Inner light as a glimpse of the I which lies behind the field of centers
It is clear that what we have understood before as purely geometric order — living structure in buildings, paintings, artifacts — is helped by the additional unity that color brings to it.
This deeper unity depends on a series of qualities in color, like the geometric properties we first learned to see in the geometric field of centers, but now having to do with unity, not merely structure. In the geometric field, each of these properties is one of the ways in which centers can be built out of centers. In the realm of color, too, these properties somehow generate pure unity, by generating wholeness out of other wholeness. But in the realm of color, we have, for the first time, also been confronted with an additional phenomenon: a purely unitary, non-structural aspect of wholeness. The aspect of wholeness which shines, like light, from the colored thing, and which pervades it, permeates, shines through it, as a whole.
This undivided wholeness cannot be seen, or felt, as a structure, and should not be understood as a structure. It is experienced as an undivided quality which transcends structure, and seems to spring from the very ground of things directly to our consciousness. What we have been looking at is an extension of the idea of order, as I formulated it before, to pure wholeness.
In addition, there are the beginnings of a hint of something beyond purely structural order, a unity more profound, more deeply rooted, than even the word wholeness implies. A hint of something which beckons from, or enters into, a realm beyond. A hint of something which makes connection with a “ground”, with the I itself. There is some fashion in which the unity of color, the perfect, melted unity of inner light, summons up feelings of a deeper sort. We feel, intuitively, that the inner light we have observed is — somehow — unalterably spiritual.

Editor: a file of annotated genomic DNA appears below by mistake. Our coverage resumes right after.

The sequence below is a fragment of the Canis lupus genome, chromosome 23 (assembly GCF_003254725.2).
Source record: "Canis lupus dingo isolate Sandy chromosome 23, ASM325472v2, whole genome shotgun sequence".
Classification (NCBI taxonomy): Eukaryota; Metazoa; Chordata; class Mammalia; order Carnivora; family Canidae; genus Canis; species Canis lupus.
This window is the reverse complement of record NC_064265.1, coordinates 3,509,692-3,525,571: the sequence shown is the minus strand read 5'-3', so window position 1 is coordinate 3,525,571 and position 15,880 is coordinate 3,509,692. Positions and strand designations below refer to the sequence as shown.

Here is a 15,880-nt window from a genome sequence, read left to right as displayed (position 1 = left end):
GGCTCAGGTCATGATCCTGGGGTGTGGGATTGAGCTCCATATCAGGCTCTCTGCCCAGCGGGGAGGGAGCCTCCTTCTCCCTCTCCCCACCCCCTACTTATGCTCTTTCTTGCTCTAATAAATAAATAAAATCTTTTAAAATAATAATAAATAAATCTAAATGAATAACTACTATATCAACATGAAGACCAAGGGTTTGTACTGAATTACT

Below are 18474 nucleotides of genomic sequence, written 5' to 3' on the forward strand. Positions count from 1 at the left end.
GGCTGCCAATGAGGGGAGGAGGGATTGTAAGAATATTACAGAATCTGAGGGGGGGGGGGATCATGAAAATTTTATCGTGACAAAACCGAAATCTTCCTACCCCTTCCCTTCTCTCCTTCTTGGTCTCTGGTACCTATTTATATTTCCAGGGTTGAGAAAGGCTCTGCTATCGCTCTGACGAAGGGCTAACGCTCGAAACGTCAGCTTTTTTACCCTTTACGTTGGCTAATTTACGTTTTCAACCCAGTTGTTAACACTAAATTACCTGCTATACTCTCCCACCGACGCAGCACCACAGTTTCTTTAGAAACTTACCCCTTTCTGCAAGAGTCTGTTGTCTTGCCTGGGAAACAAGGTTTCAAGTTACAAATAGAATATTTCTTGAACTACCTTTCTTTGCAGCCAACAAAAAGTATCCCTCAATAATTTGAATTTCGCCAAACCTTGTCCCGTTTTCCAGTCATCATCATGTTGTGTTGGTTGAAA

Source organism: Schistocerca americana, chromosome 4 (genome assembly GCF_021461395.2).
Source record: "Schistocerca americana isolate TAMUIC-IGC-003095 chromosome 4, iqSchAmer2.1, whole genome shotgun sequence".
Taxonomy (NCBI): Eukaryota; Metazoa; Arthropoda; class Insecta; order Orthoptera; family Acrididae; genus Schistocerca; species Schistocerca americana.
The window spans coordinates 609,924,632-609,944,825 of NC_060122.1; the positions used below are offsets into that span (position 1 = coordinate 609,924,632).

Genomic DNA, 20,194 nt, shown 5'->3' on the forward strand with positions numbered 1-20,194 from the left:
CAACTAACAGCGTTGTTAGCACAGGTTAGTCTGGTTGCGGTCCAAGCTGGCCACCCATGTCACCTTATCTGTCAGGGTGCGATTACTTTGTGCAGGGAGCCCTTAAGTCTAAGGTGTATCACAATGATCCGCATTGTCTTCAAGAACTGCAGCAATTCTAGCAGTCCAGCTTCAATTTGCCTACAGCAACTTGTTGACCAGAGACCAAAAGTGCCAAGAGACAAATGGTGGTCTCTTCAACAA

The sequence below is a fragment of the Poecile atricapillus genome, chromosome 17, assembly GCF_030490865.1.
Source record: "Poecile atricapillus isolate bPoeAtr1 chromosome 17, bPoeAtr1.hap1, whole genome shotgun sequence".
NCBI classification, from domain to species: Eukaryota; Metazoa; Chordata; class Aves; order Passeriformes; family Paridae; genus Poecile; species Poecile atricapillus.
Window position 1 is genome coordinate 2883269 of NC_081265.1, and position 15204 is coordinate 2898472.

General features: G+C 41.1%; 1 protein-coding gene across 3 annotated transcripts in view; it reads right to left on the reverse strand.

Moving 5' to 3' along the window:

In this sense, we have now begun to look at something in the realm of order, which is new — beyond what we discussed before.
When we say that order is transcendent, we mean to say that somehow, the order makes contact with some other reality, or some other “something”, which lies outside of and beyond our normal experience — and presumably, therefore, outside the range of things which have ordinary names. In accordance with the great religious tradition already quoted in earlier chapters, I use the word “ground” to refer to this something.
The ground is imagined to be a pure reality. It is a state of reality, or substance, which is in the universe, but not accessible to normal perception and normal awareness. It is, however, not assumed to be distant. It is generally assumed to be here where we are, and even more real, more authentic, than the reality we normally experience. It is supposed to be a state of matter, or state of things, or state of existence, which is more fundamental — and of which one might say that “the universe is really made of this stuff”. All this is “the ground”. It is the ground beneath our feet, the ultimate ground of substance on which all things stand.
Color not only establishes wholeness as a single quality, a oneness beyond structure. It begins to establish a connection with this ground. The inner light we experience in the cases of great color seems to penetrate beyond normal experience, reaching through towards this ground, showing us this ground, making us feel the ground.